Here's what I used to tell my students. To prove a statement with "for all", give an arbitrary instance; i.e. let ...; to prove a statement with "there exists", you need to __name__ the quantity in terms of other values. Example:

The definition of uniform continuity for a function f is

Let f(x)=2x+1. Then f is uniformly continuous:

Let . Now I must name . Set (name) . Let and be arbitrary and assume . (Now come the "guts" of the proof which is trivial in this case.) Then or .

Re: Predicate Calculus with Domains

This far I have understood that (a) is true, whereas (b) and (c) are both false, since there exist counterexamples to the predicates. Would a counterexample be regarded sufficient "proof"?

Thank you.

Re: Predicate Calculus with Domains

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**johng** Now for part c),

. The implication is false only when Q(x,x) is false

You probably mean "only when Q(x, x) is true". In fact, (c) is true for x = b.

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Originally Posted by

**aprilrocks92** This far I have understood that (a) is true, whereas (b) and (c) are both false

I thought we agreed that b is a counterexample to (a). Both (b) and (c) are true. In (b), you can take y = b or y = c for all x.

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Originally Posted by

**aprilrocks92** Would a counterexample be regarded sufficient "proof"?

Yes, a counterexample (together with an explanation why it actually makes the formula false if this explanation is not trivial) is a sufficient proof that the formula is false.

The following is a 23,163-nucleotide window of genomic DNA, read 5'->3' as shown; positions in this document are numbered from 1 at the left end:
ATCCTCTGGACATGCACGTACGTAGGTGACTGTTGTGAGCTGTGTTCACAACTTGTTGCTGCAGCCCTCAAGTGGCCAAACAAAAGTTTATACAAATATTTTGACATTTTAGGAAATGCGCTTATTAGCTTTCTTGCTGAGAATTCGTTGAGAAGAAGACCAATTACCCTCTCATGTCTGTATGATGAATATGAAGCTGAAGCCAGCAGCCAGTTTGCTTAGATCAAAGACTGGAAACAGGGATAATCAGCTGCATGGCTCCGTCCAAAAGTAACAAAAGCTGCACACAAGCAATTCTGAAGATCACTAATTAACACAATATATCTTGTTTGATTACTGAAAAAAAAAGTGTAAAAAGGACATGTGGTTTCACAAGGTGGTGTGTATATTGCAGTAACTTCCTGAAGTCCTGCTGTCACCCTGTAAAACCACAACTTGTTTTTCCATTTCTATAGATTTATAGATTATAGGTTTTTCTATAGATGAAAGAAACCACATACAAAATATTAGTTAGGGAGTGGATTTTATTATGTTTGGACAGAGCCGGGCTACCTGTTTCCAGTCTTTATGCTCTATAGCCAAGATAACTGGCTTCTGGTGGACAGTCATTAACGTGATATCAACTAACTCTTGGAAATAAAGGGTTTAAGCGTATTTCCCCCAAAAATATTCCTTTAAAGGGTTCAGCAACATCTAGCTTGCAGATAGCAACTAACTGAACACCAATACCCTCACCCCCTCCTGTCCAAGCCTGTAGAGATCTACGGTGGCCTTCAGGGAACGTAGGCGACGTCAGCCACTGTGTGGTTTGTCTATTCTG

Re: Predicate Calculus with Domains

My bad, I meant to write (a) as false, (b) as true.

I still do not understand how (c) is true.

Re: Predicate Calculus with Domains

For (c), there exists an x, namely x = b, which makes the implication true because it makes the premise false.

Re: Predicate Calculus with Domains

Quote:

Originally Posted by

**aprilrocks92** This far I have understood that (a) is true, whereas (b) and (c) are both false, since there exist counterexamples to the predicates. Would a counterexample be regarded sufficient "proof"?

Thank you.

A counter example is always sufficient proof that a general statement is false.

However, I get that only (b) is true while (a) and (b) are false.

P is interpreted as {(a,b), (b,c), (b,b)}

Q is interpreted as {(a,a), (c,c)}

(a) ∀x(P(x,c)⇒Q(x,x))

If x= b then P(x, c)= P(b,c) but NOT Q(x,x)= Q(b,b).

(b) ∀x∃y(P(x,y)∨Q(x,x))

This, however, is **true**. For x= a or x= C, Q(x,x). For x= b, there exist y= c so that P(x, y)= P(b, c)

(c) ∃x(Q(x,x)⇒∀y(P(c,y)∨P(x,y)))

A counterexample is x= c. We have Q(c, c) but never P(c, y) for any y.

Re: Predicate Calculus with Domains